Prices of fruit and vegetables are on display in a store in Brooklyn, New York City, U.S., March 29, 2022.
Prices of fruit and vegetables are on display in a store in Brooklyn, New York City, U.S., March 29, 2022. Reuters / ANDREW KELLY

Prices for wholesale goods in the U.S. have experienced a jolt in March as prices saw their highest annual growth on record at 11.2%.

On Wednesday, the U.S. Bureau of Labor Statistics shared their latest data for the Producer Price Index (PPI), which measures the prices paid by wholesalers for their goods. In the last year, inflation surged by 11.2%, its highest level recorded since 2010 and the highest year-on-year growth on record.

Excluding more volatile food and energy prices, core PPI rose 0.9% in the last month and 7% in the last year. Much of the growth was concentrated in goods inflation with final demand goods growing by 2.3%. Energy goods grew the most at 5.7%, but the increase was smaller than the 7.5% jump that was seen between January and February.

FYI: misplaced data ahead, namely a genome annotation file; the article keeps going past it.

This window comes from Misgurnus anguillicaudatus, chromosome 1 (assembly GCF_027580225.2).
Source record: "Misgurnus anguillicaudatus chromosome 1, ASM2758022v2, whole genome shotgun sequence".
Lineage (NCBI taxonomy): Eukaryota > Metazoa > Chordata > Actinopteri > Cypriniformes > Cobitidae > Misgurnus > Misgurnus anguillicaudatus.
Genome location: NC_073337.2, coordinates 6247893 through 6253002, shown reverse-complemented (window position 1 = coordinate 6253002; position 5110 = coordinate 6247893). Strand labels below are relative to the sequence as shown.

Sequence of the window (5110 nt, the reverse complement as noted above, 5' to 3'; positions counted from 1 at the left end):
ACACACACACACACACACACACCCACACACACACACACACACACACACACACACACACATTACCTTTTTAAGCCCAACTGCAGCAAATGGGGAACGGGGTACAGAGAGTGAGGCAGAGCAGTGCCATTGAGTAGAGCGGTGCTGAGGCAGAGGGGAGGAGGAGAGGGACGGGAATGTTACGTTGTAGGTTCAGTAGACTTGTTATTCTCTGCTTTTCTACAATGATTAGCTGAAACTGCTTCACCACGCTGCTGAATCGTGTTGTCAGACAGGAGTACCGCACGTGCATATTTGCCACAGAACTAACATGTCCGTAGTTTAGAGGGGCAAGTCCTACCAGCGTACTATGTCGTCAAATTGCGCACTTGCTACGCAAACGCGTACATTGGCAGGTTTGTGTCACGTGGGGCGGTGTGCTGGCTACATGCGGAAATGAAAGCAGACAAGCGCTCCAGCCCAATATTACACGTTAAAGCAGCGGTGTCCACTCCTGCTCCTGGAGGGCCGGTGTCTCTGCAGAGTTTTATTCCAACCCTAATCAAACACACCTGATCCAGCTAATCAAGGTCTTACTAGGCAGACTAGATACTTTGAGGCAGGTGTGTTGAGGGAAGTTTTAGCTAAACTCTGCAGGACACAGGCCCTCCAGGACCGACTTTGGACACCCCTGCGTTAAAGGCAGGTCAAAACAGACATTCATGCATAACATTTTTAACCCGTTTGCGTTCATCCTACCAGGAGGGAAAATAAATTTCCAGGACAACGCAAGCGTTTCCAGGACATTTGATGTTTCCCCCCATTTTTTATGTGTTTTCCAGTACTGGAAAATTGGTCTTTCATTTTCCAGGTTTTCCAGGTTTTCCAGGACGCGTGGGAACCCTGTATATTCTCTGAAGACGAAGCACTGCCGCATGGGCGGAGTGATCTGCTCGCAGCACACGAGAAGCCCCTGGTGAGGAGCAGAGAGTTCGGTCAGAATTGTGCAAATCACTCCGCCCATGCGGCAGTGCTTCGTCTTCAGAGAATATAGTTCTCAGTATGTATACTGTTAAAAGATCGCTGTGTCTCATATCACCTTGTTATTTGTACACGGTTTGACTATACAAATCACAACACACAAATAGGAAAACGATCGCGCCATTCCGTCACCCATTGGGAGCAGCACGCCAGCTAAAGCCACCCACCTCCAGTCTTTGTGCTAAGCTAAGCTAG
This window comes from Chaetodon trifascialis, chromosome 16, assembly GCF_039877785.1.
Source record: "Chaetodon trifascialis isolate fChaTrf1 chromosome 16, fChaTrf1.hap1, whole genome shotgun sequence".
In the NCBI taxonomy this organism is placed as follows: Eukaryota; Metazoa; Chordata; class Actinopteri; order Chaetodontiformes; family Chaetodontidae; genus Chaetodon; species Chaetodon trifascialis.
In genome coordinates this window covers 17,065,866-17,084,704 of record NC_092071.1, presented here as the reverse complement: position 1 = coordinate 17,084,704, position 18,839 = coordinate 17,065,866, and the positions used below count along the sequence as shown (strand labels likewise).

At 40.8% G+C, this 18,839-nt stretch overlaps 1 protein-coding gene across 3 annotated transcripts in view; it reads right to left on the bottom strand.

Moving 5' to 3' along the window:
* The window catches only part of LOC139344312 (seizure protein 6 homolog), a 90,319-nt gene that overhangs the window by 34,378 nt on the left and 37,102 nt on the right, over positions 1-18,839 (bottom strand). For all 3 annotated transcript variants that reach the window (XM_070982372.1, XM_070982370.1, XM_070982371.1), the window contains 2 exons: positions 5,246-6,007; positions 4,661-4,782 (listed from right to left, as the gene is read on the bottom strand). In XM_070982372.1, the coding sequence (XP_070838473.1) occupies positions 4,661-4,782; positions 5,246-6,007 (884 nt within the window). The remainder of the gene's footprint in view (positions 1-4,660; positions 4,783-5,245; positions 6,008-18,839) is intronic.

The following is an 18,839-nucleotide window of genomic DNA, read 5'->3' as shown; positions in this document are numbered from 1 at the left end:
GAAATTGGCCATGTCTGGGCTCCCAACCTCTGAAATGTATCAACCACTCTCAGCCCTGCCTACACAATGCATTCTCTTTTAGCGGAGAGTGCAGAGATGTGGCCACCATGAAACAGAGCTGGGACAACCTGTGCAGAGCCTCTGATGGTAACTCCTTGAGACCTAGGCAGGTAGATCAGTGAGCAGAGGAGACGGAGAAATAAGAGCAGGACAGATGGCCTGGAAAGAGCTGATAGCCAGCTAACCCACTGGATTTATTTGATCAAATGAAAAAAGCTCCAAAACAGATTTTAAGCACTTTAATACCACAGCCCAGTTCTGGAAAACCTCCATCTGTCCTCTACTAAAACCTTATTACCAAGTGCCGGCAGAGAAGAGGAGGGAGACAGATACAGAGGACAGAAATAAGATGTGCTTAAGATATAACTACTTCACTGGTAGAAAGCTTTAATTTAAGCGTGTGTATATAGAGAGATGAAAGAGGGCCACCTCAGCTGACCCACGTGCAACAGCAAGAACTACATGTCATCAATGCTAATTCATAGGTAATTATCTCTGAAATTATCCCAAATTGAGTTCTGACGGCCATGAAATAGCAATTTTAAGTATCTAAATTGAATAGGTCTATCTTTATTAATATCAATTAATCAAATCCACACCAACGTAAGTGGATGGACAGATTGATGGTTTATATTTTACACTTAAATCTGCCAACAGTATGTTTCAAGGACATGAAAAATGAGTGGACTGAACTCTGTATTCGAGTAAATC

Inflation in the service sector did not grow as acutely as for goods, but prices for transportation and warehousing rose by 5.5% -- more than doubling the increase recorded in February.

These numbers are evidence that inflation is continuing to grow as supply chain bottlenecks take their toll on the global economy. Russia’s war in Ukraine has resulted in serious disruptions for food and energy products, while COVID-19 lockdowns in China have produced their own problems.

The PPI numbers come one day after a similarly dour Consumer Price Index (CPI) reading that saw an 8.5% increase for American households, driven by double-digit hikes in energy prices.

The new numbers are sure to raise pressure on the Federal Reserve to take a bolder stance on interest rates. Last month, the central bank initiated a quarter-percentage point rate hike in a bid to tamp down inflation and to gauge how markets would react.

Fed officials have signaled that they are ready to initiate a sharper rate hike in the coming months. Fed Vice Chair Lael Brainard said last week that the central bank would act “rapidly” to shrink its $8.9 trillion balance sheet to combat inflation.